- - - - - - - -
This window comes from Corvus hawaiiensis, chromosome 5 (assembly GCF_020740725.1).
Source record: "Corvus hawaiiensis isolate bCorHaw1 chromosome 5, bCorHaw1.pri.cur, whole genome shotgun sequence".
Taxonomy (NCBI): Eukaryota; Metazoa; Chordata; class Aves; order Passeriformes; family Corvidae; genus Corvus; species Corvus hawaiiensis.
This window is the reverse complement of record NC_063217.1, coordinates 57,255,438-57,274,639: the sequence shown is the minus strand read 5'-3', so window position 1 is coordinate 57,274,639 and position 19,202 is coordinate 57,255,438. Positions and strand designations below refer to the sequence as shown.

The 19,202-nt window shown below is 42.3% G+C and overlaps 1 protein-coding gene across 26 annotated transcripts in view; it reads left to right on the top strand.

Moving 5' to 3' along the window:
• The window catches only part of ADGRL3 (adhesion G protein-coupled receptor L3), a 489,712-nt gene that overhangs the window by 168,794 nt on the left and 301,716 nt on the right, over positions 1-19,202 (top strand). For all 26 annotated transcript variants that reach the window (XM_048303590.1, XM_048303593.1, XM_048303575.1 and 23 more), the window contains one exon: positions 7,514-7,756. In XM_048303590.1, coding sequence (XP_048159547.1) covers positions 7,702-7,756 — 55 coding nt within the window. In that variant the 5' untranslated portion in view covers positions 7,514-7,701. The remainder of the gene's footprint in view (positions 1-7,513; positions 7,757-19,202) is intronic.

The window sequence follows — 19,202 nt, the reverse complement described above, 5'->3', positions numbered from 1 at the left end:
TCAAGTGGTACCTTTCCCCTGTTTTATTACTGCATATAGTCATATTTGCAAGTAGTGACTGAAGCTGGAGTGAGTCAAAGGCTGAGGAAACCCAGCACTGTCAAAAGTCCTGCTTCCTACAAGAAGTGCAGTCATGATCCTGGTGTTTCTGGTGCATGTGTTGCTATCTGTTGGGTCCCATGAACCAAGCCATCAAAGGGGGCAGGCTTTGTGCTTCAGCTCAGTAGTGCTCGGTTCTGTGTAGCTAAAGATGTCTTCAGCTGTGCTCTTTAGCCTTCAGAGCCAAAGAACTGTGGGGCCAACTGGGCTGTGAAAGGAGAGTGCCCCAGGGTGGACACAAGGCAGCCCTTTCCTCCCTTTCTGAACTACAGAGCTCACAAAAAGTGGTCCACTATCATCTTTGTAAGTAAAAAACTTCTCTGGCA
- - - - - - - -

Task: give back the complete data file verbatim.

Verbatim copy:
This window comes from Corvus hawaiiensis, chromosome 5 (assembly GCF_020740725.1).
Source record: "Corvus hawaiiensis isolate bCorHaw1 chromosome 5, bCorHaw1.pri.cur, whole genome shotgun sequence".
Taxonomy (NCBI): Eukaryota; Metazoa; Chordata; class Aves; order Passeriformes; family Corvidae; genus Corvus; species Corvus hawaiiensis.
This window is the reverse complement of record NC_063217.1, coordinates 57,255,438-57,274,639: the sequence shown is the minus strand read 5'-3', so window position 1 is coordinate 57,274,639 and position 19,202 is coordinate 57,255,438. Positions and strand designations below refer to the sequence as shown.

The 19,202-nt window shown below is 42.3% G+C and overlaps 1 protein-coding gene across 26 annotated transcripts in view; it reads left to right on the top strand.

Moving 5' to 3' along the window:
• The window catches only part of ADGRL3 (adhesion G protein-coupled receptor L3), a 489,712-nt gene that overhangs the window by 168,794 nt on the left and 301,716 nt on the right, over positions 1-19,202 (top strand). For all 26 annotated transcript variants that reach the window (XM_048303590.1, XM_048303593.1, XM_048303575.1 and 23 more), the window contains one exon: positions 7,514-7,756. In XM_048303590.1, coding sequence (XP_048159547.1) covers positions 7,702-7,756 — 55 coding nt within the window. In that variant the 5' untranslated portion in view covers positions 7,514-7,701. The remainder of the gene's footprint in view (positions 1-7,513; positions 7,757-19,202) is intronic.

The window sequence follows — 19,202 nt, the reverse complement described above, 5'->3', positions numbered from 1 at the left end:
TCAAGTGGTACCTTTCCCCTGTTTTATTACTGCATATAGTCATATTTGCAAGTAGTGACTGAAGCTGGAGTGAGTCAAAGGCTGAGGAAACCCAGCACTGTCAAAAGTCCTGCTTCCTACAAGAAGTGCAGTCATGATCCTGGTGTTTCTGGTGCATGTGTTGCTATCTGTTGGGTCCCATGAACCAAGCCATCAAAGGGGGCAGGCTTTGTGCTTCAGCTCAGTAGTGCTCGGTTCTGTGTAGCTAAAGATGTCTTCAGCTGTGCTCTTTAGCCTTCAGAGCCAAAGAACTGTGGGGCCAACTGGGCTGTGAAAGGAGAGTGCCCCAGGGTGGACACAAGGCAGCCCTTTCCTCCCTTTCTGAACTACAGAGCTCACAAAAAGTGGTCCACTATCATCTTTGTAAGTAAAAAACTTCTCTGGCA